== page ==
Sometime during my teenage years I remember hearing a sermon in church about the parable in which Christ compares the kingdom of Heaven to a tree that birds come and nest in. I had always thought of birds as de facto good– and of course trees are good as well. So the image of birds in trees seemed entirely nice. But this preacher overturned that. The tree was good but the birds were bad–invasive–like buzzards perhaps. The tree represented the church, and the buzzards took shelter there. I remember later puzzling over the parable of the leaven in the lump. Was the leaven good or was it bad? Because it seemed important to know, given its power. A bad apple can ruin the bunch; a little leaven can leaven the lump. It would appear that even a little of something–whether a welcome force of leavening or the unwelcome one of corruption–can spread and multiply, conquering and converting the substance of everything in its path.

In mid-December I pulled out a coat that I had not worn for a year and discovered it had a little plastic bottle of holy water from last January’s Theophany service. My first grader seized upon the bottle because for some reason she loves those little plastic bottles of holy water. She immediately ran around the house and started taking gleeful sips. My first impulse was to stop her–that water was nearly a year old–let the houseplants have it! But my husband just said, “It’s holy water.” I decided to let it go, to let concrete faith win the day over abstract doubt. I work at the school that my daughters attend. One day, a few days later, from a third story window at the school, I happened to see my daughter dancing around on the pavement at recess below. Unknown to me, she had brought the bottle of holy water to school and was now pulling it out of her pocket, showing it off to her classmates. Her school friends, I have reason to believe, have not the faintest notion of such a thing as holy water, and were probably totally bemused by this spectacle. Que sera sera.

Theophany just came and went again– the celebration of Christ’s baptism. It is beautiful, and somehow makes sense, following Christmas. However, its water-centric theme coming uncannily in January always makes me shiver a little. In the hymns we sing about how Jesus, dipping into the stream for baptism, sanctified the water he touched, and that water flowed out and sanctified all the water in the world. Molecules blessing molecules; leaven leavening the lump. At church we received more of those little bottles of holy water, like party favors from a wedding. This year I will try not to let them just sit around gathering dust, forgotten in jacket pockets, caught somewhere between the too-special and the negligible. Maybe finding a way to put them to good use will be my idiosyncratic New Year’s resolution.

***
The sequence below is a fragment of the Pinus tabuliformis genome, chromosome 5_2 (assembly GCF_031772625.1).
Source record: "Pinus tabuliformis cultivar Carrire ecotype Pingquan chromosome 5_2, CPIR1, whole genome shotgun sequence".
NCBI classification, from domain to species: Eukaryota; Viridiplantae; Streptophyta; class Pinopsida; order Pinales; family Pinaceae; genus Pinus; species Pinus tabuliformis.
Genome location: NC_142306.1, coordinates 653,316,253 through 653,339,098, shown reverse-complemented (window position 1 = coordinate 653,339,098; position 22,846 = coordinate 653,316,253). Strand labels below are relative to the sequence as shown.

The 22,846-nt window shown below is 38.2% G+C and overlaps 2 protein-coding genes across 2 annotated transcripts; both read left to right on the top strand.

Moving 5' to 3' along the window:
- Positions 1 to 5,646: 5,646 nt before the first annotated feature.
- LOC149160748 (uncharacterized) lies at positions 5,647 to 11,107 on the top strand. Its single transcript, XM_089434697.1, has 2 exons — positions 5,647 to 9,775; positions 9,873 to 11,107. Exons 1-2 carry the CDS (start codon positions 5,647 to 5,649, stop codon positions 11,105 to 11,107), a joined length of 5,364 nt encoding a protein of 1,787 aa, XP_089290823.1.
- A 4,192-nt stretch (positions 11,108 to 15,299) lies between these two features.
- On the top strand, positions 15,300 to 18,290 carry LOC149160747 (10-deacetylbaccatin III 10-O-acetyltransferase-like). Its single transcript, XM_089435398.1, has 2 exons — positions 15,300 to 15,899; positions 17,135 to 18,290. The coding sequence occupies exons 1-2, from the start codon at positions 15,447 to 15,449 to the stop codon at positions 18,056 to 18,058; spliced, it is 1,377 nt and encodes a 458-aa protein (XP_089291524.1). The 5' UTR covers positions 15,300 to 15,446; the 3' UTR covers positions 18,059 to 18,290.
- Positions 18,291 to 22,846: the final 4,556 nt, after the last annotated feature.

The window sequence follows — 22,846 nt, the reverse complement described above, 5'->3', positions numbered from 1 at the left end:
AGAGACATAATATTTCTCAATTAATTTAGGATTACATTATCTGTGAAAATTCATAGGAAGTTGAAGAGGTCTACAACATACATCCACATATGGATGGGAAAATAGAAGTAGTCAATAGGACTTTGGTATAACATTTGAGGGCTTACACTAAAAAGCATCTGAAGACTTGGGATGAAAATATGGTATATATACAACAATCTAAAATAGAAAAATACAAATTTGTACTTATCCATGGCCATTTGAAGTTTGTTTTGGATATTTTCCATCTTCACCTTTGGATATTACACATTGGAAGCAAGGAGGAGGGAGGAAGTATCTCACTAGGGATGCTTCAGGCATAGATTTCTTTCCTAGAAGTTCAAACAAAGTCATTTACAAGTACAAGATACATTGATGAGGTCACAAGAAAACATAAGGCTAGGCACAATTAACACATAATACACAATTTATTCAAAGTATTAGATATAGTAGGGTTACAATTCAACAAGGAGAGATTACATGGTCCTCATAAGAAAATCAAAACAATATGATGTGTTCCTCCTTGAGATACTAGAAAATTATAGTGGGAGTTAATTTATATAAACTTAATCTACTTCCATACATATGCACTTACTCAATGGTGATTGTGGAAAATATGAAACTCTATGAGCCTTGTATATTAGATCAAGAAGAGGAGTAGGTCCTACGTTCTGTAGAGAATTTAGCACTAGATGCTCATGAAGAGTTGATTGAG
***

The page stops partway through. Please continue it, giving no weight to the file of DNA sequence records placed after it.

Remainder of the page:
Meanwhile, like everyone else around the New Year, I cannot resist thinking about exercise and healthy eating, and, like the mindless hoards, have contributed my quota of clicks to the click-bait articles about refined sugar and the like. I found a 5k to sign up for; I bought some long sleeve activewear tops on clearance at Target. I think it is safe to say that I am in no danger of becoming too idiosyncratic or counter cultural in 2016.

So, look for me in 2016, against my better judgment, occasionally dabbling in the We Love to Hate Donald Trump Club, which, I fear, might position me too close to the sphere of his destructive energy. What if loving and hating Donal Trump is all of one piece– somehow part and parcel of the same sick fascination? (I appreciated reading this insightful cultural critique exploring the phenomenon of his popularity–recommended reading.)

It would be far safer to live on a pillar in the middle of the desert, like St. Symeon the Stylite, or eat honey and locusts, wearing animal skins, like John the Baptist. But since that is not going to happen any time soon for me, I will continue traveling the broad road of Pinterest inspired home decor, Target clearance racks, Apartment Therapy diy tutorials, and whatever the hell people want to ping me with on Facebook, all to the accompaniment of presidential election noise. The buzzards will be heavy on the branches; the snow’s whiteness will be beautiful (but morally ambiguous). The jaws of King Herod will remain open, like alligators in the lagoon over which we might someday dangle. But still Christ is born. The robin’s sharp song will sound out above our cacophonous moments. And the little bit of leaven will keep working its way through the lump. The water–blessed and blessing–will continue its outward flow into all the world.

{For more Poetry Wednesday visit I AM HOPE. Amber and I plan to blog regularly again on the second and fourth Wednesdays of each month, with Poetry Wednesday coming first, followed by a photography post. This month’s theme is Winter.}

  1. A M B E R
    January 14, 2016

    Oh Julia, you–as usual–have such a way with words!! "The buzzards will be heavy on the branches; the snow's whiteness will be beautiful (but morally ambiguous). The jaws of King Herod will remain open, like alligators in the lagoon over which we might someday dangle. But still Christ is born." It is a pleasure getting to read your blog again!

  2. Evelina
    January 22, 2016

    Hey hey! Happy to 'hear' you again!